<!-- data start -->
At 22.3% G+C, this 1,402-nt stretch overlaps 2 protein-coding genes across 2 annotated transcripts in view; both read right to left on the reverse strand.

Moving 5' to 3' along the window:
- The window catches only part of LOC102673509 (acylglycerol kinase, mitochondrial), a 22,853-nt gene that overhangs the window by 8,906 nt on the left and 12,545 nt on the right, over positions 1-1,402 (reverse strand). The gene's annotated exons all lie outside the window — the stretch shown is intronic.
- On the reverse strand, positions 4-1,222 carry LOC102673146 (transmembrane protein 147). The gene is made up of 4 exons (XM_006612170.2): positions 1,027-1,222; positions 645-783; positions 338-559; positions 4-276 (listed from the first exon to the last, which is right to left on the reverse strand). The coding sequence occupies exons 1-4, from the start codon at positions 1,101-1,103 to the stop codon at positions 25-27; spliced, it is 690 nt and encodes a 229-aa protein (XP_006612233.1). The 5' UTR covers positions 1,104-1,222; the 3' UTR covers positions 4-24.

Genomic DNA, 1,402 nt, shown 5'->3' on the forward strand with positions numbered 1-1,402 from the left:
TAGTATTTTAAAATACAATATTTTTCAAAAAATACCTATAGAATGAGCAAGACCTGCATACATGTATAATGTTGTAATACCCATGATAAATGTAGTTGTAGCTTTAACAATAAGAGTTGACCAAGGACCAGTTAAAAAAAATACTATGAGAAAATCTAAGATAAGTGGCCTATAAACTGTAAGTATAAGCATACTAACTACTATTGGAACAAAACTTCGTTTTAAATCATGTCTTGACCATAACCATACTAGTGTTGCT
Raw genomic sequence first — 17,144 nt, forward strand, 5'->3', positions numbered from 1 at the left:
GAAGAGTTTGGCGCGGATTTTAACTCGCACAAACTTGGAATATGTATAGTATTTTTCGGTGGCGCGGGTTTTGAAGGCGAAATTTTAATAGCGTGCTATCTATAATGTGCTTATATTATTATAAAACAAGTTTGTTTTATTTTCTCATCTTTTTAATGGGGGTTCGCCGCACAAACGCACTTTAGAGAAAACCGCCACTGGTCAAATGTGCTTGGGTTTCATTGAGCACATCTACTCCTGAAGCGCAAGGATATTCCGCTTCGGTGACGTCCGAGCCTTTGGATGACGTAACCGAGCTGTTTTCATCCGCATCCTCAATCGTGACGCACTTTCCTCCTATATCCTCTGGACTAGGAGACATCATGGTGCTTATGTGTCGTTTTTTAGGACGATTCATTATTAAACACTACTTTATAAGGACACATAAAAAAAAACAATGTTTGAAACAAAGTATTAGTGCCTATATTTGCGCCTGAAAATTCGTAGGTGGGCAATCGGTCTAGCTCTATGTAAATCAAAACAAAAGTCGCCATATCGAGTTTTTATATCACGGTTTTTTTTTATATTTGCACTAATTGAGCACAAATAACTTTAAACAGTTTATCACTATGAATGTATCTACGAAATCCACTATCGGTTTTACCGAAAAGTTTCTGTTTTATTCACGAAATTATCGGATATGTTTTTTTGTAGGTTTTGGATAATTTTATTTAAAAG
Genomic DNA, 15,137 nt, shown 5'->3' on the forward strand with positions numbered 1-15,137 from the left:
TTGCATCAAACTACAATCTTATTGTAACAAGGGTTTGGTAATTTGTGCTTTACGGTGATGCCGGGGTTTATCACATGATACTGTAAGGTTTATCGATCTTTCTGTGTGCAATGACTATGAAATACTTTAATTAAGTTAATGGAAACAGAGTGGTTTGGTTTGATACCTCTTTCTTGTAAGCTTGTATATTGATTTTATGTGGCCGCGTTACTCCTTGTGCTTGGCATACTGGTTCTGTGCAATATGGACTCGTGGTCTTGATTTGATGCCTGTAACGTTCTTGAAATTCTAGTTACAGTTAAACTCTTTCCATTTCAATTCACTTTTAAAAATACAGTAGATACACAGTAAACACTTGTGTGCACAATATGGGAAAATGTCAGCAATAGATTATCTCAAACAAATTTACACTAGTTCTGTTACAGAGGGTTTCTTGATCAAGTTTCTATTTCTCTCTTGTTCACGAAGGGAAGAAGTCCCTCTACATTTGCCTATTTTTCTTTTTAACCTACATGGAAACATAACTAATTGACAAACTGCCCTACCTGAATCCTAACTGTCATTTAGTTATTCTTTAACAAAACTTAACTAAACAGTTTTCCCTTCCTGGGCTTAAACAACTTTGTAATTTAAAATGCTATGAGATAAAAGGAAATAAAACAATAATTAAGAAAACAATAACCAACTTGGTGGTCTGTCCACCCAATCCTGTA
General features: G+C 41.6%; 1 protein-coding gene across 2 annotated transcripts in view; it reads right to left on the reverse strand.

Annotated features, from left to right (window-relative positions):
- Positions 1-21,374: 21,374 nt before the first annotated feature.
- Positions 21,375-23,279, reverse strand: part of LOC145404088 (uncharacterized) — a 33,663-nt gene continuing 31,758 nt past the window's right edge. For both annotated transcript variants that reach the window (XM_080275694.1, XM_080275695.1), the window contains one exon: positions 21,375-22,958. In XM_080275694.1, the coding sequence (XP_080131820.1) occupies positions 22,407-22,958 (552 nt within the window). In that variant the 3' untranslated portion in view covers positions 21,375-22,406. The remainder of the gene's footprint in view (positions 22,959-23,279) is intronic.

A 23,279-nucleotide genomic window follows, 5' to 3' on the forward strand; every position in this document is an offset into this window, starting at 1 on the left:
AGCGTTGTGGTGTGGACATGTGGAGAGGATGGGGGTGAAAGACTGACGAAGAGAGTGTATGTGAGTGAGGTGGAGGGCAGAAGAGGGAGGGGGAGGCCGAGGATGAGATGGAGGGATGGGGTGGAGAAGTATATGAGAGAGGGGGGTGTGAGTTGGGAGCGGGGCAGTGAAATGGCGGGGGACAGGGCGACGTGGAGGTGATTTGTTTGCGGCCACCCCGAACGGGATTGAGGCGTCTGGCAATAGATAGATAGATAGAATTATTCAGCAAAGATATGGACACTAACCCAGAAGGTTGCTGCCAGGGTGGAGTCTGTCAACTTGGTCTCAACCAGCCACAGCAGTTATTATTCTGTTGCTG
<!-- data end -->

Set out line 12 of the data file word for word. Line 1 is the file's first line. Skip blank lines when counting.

Annotated features, from left to right (window-relative positions):